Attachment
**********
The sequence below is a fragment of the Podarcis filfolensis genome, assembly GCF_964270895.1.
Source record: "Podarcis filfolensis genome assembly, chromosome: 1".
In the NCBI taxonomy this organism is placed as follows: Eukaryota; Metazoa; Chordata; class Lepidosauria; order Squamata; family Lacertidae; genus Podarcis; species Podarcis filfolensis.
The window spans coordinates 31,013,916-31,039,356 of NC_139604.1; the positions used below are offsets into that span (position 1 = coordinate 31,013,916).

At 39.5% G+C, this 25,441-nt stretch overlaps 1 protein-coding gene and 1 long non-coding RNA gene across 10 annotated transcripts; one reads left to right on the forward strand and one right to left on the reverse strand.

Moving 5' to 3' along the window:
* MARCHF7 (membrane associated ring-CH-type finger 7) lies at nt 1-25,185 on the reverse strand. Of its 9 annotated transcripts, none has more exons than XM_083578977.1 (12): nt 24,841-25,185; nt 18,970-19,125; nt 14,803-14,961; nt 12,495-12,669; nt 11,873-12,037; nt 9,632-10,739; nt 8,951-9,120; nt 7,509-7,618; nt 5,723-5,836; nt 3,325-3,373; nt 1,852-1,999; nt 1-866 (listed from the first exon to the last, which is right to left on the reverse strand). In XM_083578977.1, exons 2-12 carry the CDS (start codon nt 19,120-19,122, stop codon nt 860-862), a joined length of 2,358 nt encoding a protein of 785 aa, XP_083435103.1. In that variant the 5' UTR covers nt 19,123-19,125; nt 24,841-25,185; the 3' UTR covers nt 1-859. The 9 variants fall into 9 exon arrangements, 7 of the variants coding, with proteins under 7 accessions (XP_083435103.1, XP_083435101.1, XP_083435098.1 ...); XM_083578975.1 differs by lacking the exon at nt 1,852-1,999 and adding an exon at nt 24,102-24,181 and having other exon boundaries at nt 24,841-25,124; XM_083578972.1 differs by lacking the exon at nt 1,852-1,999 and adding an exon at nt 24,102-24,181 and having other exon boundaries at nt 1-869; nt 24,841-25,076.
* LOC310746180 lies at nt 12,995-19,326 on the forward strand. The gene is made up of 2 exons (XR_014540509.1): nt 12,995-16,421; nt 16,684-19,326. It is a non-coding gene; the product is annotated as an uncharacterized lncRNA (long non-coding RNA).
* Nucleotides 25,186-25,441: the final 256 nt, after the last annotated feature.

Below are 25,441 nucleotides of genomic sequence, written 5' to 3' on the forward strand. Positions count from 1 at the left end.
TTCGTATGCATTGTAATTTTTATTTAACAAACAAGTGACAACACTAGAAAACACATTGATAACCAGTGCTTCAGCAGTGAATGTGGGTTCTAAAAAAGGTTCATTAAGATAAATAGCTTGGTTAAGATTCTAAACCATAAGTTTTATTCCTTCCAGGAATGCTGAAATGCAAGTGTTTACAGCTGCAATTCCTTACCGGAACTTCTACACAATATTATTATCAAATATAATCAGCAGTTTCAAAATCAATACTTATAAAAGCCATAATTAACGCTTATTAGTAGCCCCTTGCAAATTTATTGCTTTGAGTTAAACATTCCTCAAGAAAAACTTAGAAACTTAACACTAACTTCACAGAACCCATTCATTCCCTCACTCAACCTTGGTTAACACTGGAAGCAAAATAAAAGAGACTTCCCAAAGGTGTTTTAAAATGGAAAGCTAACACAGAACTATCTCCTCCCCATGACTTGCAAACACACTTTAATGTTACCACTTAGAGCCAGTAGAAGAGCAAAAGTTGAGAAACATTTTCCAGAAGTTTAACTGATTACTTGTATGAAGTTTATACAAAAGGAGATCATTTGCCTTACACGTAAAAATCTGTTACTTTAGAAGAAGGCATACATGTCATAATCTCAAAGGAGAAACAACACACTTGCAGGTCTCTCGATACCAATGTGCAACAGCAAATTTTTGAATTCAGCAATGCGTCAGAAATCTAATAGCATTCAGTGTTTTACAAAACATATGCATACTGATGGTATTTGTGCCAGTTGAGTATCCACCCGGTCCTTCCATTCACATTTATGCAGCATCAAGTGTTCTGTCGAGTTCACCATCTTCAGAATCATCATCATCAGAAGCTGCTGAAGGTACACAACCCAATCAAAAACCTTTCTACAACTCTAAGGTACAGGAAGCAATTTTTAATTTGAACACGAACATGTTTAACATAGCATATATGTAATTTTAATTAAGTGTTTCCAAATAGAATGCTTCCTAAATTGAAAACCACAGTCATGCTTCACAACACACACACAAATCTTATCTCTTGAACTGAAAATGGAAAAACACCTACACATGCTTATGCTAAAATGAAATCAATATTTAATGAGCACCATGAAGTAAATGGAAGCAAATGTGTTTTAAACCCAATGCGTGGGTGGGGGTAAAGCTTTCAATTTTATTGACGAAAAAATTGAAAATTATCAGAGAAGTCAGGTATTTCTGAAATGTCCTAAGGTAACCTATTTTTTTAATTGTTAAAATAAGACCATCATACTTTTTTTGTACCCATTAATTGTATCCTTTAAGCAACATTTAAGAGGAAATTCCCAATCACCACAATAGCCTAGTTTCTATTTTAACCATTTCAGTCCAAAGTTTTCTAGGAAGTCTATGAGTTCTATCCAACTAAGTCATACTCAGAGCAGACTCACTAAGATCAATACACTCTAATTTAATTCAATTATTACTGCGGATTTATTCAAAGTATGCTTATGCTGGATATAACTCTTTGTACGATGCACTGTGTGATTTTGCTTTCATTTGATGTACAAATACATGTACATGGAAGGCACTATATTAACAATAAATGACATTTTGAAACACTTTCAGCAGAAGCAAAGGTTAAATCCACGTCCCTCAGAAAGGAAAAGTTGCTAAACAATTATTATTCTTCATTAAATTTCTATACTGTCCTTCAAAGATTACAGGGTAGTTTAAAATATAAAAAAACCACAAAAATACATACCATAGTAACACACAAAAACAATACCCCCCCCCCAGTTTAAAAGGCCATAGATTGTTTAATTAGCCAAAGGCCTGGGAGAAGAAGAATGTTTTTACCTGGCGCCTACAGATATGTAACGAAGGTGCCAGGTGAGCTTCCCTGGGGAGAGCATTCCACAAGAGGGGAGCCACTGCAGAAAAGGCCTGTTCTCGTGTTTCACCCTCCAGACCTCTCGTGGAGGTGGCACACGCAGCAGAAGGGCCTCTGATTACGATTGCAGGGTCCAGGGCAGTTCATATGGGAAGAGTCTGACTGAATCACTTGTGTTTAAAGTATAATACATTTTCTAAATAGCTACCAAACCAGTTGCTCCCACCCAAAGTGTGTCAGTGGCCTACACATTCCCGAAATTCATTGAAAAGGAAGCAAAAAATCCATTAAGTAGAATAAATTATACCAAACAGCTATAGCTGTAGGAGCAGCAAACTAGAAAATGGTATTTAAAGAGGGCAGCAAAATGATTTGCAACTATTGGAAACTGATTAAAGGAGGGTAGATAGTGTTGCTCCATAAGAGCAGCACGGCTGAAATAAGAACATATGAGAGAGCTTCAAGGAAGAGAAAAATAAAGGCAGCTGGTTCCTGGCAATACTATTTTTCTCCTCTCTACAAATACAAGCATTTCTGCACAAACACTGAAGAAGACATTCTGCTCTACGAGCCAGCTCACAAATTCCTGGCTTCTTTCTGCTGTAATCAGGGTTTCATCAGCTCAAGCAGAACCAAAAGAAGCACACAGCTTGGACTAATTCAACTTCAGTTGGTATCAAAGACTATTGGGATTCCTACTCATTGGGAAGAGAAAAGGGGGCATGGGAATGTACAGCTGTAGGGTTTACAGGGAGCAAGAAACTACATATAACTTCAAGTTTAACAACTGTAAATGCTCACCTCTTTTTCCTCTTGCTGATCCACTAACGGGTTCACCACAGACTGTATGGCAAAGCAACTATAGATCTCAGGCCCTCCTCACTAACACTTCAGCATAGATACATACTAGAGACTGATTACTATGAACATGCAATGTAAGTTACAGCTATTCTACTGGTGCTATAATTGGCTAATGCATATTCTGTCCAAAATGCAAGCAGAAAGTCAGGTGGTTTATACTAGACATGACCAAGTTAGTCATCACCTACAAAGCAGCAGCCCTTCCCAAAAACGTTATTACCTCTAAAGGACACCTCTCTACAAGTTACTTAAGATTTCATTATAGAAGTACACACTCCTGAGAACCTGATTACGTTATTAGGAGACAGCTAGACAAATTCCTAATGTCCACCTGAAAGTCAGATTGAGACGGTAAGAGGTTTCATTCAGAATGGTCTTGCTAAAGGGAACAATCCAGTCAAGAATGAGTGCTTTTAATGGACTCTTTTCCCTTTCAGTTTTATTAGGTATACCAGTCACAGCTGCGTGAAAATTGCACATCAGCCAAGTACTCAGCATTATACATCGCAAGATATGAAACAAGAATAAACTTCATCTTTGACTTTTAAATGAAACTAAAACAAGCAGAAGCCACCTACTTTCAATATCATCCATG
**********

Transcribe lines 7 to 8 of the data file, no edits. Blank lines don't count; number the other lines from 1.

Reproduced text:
* MARCHF7 (membrane associated ring-CH-type finger 7) lies at nt 1-25,185 on the reverse strand. Of its 9 annotated transcripts, none has more exons than XM_083578977.1 (12): nt 24,841-25,185; nt 18,970-19,125; nt 14,803-14,961; nt 12,495-12,669; nt 11,873-12,037; nt 9,632-10,739; nt 8,951-9,120; nt 7,509-7,618; nt 5,723-5,836; nt 3,325-3,373; nt 1,852-1,999; nt 1-866 (listed from the first exon to the last, which is right to left on the reverse strand). In XM_083578977.1, exons 2-12 carry the CDS (start codon nt 19,120-19,122, stop codon nt 860-862), a joined length of 2,358 nt encoding a protein of 785 aa, XP_083435103.1. In that variant the 5' UTR covers nt 19,123-19,125; nt 24,841-25,185; the 3' UTR covers nt 1-859. The 9 variants fall into 9 exon arrangements, 7 of the variants coding, with proteins under 7 accessions (XP_083435103.1, XP_083435101.1, XP_083435098.1 ...); XM_083578975.1 differs by lacking the exon at nt 1,852-1,999 and adding an exon at nt 24,102-24,181 and having other exon boundaries at nt 24,841-25,124; XM_083578972.1 differs by lacking the exon at nt 1,852-1,999 and adding an exon at nt 24,102-24,181 and having other exon boundaries at nt 1-869; nt 24,841-25,076.
* LOC310746180 lies at nt 12,995-19,326 on the forward strand. The gene is made up of 2 exons (XR_014540509.1): nt 12,995-16,421; nt 16,684-19,326. It is a non-coding gene; the product is annotated as an uncharacterized lncRNA (long non-coding RNA).